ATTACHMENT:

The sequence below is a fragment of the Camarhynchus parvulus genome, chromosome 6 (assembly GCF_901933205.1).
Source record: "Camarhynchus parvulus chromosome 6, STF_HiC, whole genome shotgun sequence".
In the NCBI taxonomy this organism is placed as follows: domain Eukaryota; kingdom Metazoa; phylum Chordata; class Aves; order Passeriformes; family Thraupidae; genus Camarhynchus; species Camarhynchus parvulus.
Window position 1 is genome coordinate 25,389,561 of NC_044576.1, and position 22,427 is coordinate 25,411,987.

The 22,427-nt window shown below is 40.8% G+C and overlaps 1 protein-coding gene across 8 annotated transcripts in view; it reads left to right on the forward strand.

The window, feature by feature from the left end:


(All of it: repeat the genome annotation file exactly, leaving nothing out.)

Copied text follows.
The sequence below is a fragment of the Camarhynchus parvulus genome, chromosome 6 (assembly GCF_901933205.1).
Source record: "Camarhynchus parvulus chromosome 6, STF_HiC, whole genome shotgun sequence".
In the NCBI taxonomy this organism is placed as follows: domain Eukaryota; kingdom Metazoa; phylum Chordata; class Aves; order Passeriformes; family Thraupidae; genus Camarhynchus; species Camarhynchus parvulus.
Window position 1 is genome coordinate 25,389,561 of NC_044576.1, and position 22,427 is coordinate 25,411,987.

The 22,427-nt window shown below is 40.8% G+C and overlaps 1 protein-coding gene across 8 annotated transcripts in view; it reads left to right on the forward strand.

The window, feature by feature from the left end: